1929 Auburn 8-120 Speedster - SOLD
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  • Overview & History
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The subtle colors look dramatic together and on the swoopy sheetmetal, highlighting the car’s most famous styling detail.

The term “boat-tail speedster” is indelibly linked to Auburn automobiles. Although other manufacturers and coachworks built speedsters with pointed tails, none conjure the rakishness and speed that the Auburn does. There’s an argument to be made that the Auburn was America’s first purpose-built performance car, and the marque was certainly well-regarded as a manufacturer of fast, competent automobiles in the early 1930s. It wasn’t always that way, however, and the 1929 Auburn Speedster seen here is part of E.L. Cord’s attempts to put formerly staid and conservative Auburn into the minds of the motoring public. With bright colors, often in two-tone combinations, plus the sleek, low-slung Speedsters in dealerships, the reborn Auburn seemed to be hitting on all eight cylinders. And while Auburn did not survive the Great Depression, the legend of the boat-tail Auburns continues to this day.

Seeing an Auburn Speedster today is an event, but can you imagine the impact a car like this would have had in 1929? It would have been like a spaceship landing in Central Park! We don’t know this Speedster’s early history, but we do know that the body was re-created during restoration. The restorer used a second Speedster body as a prototype and duplicated every piece of wood, every joint, every curve, and every detail so as to make the new body indistinguishable from an original. Granted, that’s not quite the same as an original, but then again, this car is 30% less expensive than one carrying its original body. Regardless, the restoration is quite nicely done and was completed in the early 2000s. The subtle colors look dramatic together and on the swoopy sheetmetal, highlighting the car’s most famous styling detail. This was more than a roadster with a different tail, as the Speedsters sit two inches lower and you’ll note the many unique details, ranging from the doors that echo the angle of the windshield and “prow” of the rear deck (note the door handles also hang at the same angle—this is purely intentional) to the raised molding on the hood that makes the ideal place for the two-tone finish to separate. Up close you’ll spot a bright red pinstripe separating the two colors and finish quality remains excellent throughout. There are a few minor signs of use and age, most notably a thin spot on the chrome of the radiator shell, but this car nonetheless remains ready to drive and show with pride.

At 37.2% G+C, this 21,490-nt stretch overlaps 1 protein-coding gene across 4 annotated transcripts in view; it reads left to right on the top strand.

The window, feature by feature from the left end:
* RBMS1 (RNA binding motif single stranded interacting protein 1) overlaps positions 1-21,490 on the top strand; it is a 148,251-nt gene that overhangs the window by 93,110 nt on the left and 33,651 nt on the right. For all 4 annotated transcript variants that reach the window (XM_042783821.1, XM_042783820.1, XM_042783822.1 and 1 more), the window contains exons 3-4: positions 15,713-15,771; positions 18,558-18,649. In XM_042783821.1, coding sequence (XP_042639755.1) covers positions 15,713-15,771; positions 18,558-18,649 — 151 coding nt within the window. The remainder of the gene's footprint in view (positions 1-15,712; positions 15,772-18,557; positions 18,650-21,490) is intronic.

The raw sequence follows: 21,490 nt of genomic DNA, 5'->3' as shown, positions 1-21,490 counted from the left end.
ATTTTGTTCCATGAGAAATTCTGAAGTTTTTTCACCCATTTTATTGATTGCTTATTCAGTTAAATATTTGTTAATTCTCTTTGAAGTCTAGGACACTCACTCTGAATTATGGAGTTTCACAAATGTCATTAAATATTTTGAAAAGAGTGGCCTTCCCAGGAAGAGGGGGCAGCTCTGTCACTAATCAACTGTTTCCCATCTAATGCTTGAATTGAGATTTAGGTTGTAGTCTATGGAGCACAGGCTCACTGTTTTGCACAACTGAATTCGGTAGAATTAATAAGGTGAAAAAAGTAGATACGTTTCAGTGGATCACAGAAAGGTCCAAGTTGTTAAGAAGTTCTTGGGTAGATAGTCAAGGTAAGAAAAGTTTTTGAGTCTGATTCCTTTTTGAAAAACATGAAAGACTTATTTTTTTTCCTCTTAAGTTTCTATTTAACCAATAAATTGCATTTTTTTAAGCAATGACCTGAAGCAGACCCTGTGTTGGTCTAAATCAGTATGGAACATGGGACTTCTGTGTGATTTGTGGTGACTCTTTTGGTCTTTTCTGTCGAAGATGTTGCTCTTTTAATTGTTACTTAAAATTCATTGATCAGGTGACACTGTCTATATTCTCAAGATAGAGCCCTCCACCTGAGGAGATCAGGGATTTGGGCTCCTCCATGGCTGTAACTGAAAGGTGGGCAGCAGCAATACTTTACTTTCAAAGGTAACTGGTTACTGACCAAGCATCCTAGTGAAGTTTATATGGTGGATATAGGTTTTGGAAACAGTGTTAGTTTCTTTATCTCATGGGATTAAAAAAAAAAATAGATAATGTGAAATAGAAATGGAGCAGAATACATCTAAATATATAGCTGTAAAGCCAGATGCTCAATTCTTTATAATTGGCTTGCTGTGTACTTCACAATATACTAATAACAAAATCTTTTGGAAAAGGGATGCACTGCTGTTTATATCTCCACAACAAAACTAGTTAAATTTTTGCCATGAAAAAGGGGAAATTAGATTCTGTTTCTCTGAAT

Woodlite headlights are a fantastically rare feature, and you will note this car includes a matching set of cowl lights, and they all remain fully operational and are likely worth thousands all by themselves. They give the Speedster a unique look that suits its dramatic bodywork. The lovely sidemount mirrors are exquisite little Art-Deco sculptures and all 1929 Speedsters were equipped with dual sidemounts and a running board-mounted spotlight. The deeply Vee’d and laid-back windshield would be called a “DuVall” windshield after the war, and it is a big part of the Speedster’s high-speed look. Correct windshield wiper motors are mounted externally and the running boards have neat grilles instead of step plates, ostensibly designed to let the mud on your shoes fall through. The Speedster was obviously not intended to be a year-round vehicle, but there is a removable black canvas top for emergencies. Spring-loaded bumpers are both attractive and effective and there’s a single taillight out back that shows STOP when you hit the brake (no, it’s not a Model A taillight, sorry).